Alaska legislature breaks record for sitting days as frustration surfaces

The Alaska House of Representatives meets on the first day of the fourth special session of the year, October 4, on Capitol Hill. On Thursday, the Legislative Assembly was in session for its 212 Days of the Year, breaking a record set in 2017. (Photo by Andrew Kitchenman / KTOO and Alaska Public Media)

The Alaska Legislature on Thursday set a record for the number of sitting days in a year – 212. But that doesn’t mean lawmakers have been on Capitol Hill lately. There is a deadlock on what changes need to be made to balance the state budget in the long run.

Senate Speaker Peter Micciche has said he has been so far from home this year that his 7-year-old daughter, Stella, looks older.

“She looked different when I got home,” he said. “A 7-year-old changes a lot in seven months. We’ve been gone a long time, and I don’t have much to show for it. And I think that’s because we keep trying to sort it out here in Juneau in the legislature. And this method does not work.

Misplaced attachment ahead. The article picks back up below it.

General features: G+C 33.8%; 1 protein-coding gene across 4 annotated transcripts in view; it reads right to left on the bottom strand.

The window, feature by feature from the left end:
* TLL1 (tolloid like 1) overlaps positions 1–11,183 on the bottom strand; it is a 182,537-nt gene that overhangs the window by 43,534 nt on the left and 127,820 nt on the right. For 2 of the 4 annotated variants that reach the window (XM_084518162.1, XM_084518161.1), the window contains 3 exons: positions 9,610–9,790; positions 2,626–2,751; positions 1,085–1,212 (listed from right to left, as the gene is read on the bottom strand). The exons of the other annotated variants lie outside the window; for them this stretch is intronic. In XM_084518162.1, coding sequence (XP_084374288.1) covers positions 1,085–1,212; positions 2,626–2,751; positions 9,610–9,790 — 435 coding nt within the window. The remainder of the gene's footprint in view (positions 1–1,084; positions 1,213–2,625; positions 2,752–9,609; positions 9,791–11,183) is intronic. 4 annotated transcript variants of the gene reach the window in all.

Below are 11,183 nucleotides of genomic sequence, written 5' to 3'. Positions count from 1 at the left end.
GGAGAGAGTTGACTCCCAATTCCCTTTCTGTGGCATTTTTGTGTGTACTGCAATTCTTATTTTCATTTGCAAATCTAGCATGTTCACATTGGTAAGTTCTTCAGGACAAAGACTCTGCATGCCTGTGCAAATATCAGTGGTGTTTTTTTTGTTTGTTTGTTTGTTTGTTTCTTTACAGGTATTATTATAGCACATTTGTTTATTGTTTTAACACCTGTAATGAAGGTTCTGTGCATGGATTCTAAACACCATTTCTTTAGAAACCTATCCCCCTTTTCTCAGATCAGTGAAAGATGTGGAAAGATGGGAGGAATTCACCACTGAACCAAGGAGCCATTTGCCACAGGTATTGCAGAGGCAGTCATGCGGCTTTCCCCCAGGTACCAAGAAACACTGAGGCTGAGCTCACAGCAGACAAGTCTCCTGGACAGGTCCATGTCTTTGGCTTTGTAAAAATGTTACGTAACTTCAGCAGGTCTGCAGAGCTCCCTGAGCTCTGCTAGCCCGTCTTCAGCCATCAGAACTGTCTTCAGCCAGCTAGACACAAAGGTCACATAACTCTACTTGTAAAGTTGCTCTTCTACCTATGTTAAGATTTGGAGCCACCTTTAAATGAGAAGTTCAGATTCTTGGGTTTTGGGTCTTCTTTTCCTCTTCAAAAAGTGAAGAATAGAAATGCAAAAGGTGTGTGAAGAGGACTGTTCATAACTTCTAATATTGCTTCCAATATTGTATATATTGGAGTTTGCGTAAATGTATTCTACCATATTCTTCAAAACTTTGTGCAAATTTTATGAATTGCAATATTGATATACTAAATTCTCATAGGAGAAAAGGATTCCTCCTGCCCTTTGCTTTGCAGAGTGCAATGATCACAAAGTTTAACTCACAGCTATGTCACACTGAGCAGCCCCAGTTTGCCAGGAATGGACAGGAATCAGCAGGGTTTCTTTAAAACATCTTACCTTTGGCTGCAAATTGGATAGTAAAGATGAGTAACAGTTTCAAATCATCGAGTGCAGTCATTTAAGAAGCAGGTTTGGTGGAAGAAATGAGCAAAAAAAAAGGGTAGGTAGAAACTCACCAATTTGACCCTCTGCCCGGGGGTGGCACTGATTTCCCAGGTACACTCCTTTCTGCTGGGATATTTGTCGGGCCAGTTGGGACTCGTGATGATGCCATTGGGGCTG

After the 121 days of regular session, Governor Mike Dunleavy called the Legislative Assembly into four special sessions. The Legislature passed the budget in the first 30-day special session in May and June. He returned for the second six-day special session at the end of June to avoid a partial shutdown of the state government. He voted to finance a dividend from the permanent fund during the third extraordinary session, which also lasted 30 days.

The fourth started on October 4 and is due to end on Tuesday. In total, the 212 session days break the previous record of 211 days set in 2017. Lawmakers spent most of their time in Juneau during the first three special sessions, but nearly all returned home during that session.

Micciche, a Republican Soldotna who is in Juneau, said Senators needed to move away from Capitol Hill.

“You hear all of these people sort of coming back to these camps, which tells me that this special session has separated people. Our job as 60 legislators and the governor’s office is to bring these people together, ”he said.